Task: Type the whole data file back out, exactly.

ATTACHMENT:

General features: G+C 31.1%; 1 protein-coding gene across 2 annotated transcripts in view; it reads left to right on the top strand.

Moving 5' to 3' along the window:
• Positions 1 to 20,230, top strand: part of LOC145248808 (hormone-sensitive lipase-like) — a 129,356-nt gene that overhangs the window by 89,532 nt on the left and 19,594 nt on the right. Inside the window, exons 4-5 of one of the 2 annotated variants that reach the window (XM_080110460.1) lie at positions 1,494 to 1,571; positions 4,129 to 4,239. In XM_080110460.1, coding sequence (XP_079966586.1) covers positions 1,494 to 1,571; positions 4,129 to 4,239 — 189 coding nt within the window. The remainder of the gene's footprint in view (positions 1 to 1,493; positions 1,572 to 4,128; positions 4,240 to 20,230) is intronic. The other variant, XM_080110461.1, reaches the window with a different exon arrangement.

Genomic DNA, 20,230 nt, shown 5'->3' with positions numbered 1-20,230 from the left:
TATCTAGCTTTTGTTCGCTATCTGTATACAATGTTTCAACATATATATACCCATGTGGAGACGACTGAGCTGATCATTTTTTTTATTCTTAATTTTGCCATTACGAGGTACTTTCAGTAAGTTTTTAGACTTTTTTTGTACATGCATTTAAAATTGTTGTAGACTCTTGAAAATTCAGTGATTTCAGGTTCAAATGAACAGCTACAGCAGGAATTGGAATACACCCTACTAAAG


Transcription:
General features: G+C 31.1%; 1 protein-coding gene across 2 annotated transcripts in view; it reads left to right on the top strand.

Moving 5' to 3' along the window:
• Positions 1 to 20,230, top strand: part of LOC145248808 (hormone-sensitive lipase-like) — a 129,356-nt gene that overhangs the window by 89,532 nt on the left and 19,594 nt on the right. Inside the window, exons 4-5 of one of the 2 annotated variants that reach the window (XM_080110460.1) lie at positions 1,494 to 1,571; positions 4,129 to 4,239. In XM_080110460.1, coding sequence (XP_079966586.1) covers positions 1,494 to 1,571; positions 4,129 to 4,239 — 189 coding nt within the window. The remainder of the gene's footprint in view (positions 1 to 1,493; positions 1,572 to 4,128; positions 4,240 to 20,230) is intronic. The other variant, XM_080110461.1, reaches the window with a different exon arrangement.

Genomic DNA, 20,230 nt, shown 5'->3' with positions numbered 1-20,230 from the left:
TATCTAGCTTTTGTTCGCTATCTGTATACAATGTTTCAACATATATATACCCATGTGGAGACGACTGAGCTGATCATTTTTTTTATTCTTAATTTTGCCATTACGAGGTACTTTCAGTAAGTTTTTAGACTTTTTTTGTACATGCATTTAAAATTGTTGTAGACTCTTGAAAATTCAGTGATTTCAGGTTCAAATGAACAGCTACAGCAGGAATTGGAATACACCCTACTAAAG